Dimitri Doganis, producer on The Imposter, on his love of extraordinary true stories and why being nice goes a long way.
Published 7 February 2013.
What first inspired you to get into your craft?
When I was a teenager I watched a documentary about graffiti and rival graffiti writers in New York. I must have seen it about half a dozen times, watching it over and over again on VHS. It transported me into a world that was really there, but was a million miles away from my life. The people in it were real, their lives were the story, and I was captivated. The idea that these kids, who were my age, had lives so exciting and so different from my own, blew me away. And then I realised that I wanted to find other people like that, and get close to them - partly for the adventure of just doing it, but mostly so that I could tell their stories, and maybe have a similar effect on other people.
How did you first break into the industry?
My first job really was as a news desk assistant in a 24 hour cable news channel (now closed). That really meant being a junior researcher for the real journalists. But I managed to talk my way onto the camera training course. I borrowed a camera on a weekend to do some practising, went to a march that turned into a riot and my footage ended up on the ITN news at 10 (it was that long ago!). So they started giving me a little more responsibility after that.
Which professional figure in your field do you find the most inspiring?
D. A. Pennebaker is the original documentary filmmaker that I admire the most for films like Primary. But there are so many figures who are inspiring everywhere you look. Kevin Macdonald has made some amazing films. Paul Greengrass started in documentaries, and has taken those storytelling skills to Hollywood to make films like Bourne. Asif Kapadia showed that documentary can play like a thriller with Senna. Morgan Matthews makes beautifully crafted documentaries for British television, while producers like Simon Chinn and John Battsek show there's a theatrical market for documentaries.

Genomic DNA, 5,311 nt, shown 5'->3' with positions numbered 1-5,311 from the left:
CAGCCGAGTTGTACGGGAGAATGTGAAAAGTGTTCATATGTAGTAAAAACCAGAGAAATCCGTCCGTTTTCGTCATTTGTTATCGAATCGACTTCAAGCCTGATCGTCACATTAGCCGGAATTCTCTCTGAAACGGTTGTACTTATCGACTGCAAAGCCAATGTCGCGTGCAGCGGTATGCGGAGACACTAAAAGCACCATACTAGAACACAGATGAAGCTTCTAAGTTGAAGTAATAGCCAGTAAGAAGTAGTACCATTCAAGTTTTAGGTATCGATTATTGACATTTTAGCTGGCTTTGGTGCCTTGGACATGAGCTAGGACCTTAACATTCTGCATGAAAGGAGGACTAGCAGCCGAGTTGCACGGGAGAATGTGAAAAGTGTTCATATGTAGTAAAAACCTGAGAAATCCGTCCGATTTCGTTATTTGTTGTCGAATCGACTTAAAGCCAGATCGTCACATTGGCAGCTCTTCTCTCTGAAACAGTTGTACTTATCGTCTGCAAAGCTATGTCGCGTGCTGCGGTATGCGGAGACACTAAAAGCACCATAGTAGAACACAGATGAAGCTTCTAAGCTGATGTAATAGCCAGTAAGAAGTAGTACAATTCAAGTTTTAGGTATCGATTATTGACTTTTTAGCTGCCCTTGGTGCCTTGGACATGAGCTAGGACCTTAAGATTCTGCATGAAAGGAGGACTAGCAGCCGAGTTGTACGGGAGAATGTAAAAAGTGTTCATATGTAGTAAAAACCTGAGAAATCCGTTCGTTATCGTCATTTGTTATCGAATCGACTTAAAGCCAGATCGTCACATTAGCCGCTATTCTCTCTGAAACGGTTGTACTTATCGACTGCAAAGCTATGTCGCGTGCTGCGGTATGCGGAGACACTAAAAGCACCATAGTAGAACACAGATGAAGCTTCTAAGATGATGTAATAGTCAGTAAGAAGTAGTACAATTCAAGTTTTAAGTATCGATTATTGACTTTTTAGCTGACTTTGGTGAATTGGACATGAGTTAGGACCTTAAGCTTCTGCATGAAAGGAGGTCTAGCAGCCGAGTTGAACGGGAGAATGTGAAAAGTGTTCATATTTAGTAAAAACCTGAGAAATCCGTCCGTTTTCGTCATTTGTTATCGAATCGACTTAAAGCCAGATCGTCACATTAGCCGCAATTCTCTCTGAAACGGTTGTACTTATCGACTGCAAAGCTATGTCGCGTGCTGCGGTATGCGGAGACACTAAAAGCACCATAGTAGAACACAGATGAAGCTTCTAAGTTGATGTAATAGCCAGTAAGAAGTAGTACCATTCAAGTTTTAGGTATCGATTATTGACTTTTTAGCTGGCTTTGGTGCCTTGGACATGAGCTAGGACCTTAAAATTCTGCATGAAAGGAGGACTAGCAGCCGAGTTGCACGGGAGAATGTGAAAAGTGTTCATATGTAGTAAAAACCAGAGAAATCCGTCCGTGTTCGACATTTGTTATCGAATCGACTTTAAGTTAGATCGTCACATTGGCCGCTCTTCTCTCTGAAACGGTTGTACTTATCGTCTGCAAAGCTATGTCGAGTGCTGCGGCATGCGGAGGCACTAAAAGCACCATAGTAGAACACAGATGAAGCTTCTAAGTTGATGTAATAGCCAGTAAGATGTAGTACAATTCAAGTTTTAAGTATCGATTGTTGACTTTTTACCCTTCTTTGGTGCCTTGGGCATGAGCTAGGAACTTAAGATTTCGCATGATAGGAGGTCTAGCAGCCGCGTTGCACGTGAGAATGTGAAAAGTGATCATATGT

If you hadn't managed to break into your field, what was your plan B?
I was going to be a criminal barrister. Another way of immersing myself in extraordinary true stories, I guess.
“Don't wait for permission – do it. Whatever it is you want to do, just start. ”
Which film do you wish you could have worked on?
One Day in September.
What single piece of advice would you give to a young person trying to break into your discipline and get noticed?
Don't wait for permission – do it. Whatever it is you want to do, just start. All those people who have the jobs you want? They are no better than you, and they are desperate to find people like you with the talent and energy to make them look good. Make a start, show initiative, and then over-deliver whenever you can.
How important is networking? Is raw talent enough?
I am not a massive networker (but I see that very successful people often are) - I think you want people to want to work with you, to help you. Relationships are important in every field of life. 'Networking' makes it sound like you are just making connections for the sake of it. Be genuine, have integrity, and be nice. If people like you and like working with you your profesional life will probably be easier. (Until you're a star director, and then you can be as big of a dick as you like!)
How do you think the UK film industry will change in the next few years?
There's going to be lots of opportunities for new ways of working because things are changing fast, and that always means lots of opportunities - as long as you aren't wedded to doing things a certain way. At the end of Heart of Darkness, the documentary about the making of Apocalypse Now, Coppola says that his dream is that some fat girl from Idaho is going to pick up a handheld video camera and make a beautiful film. That's happening all around us. It's awesome.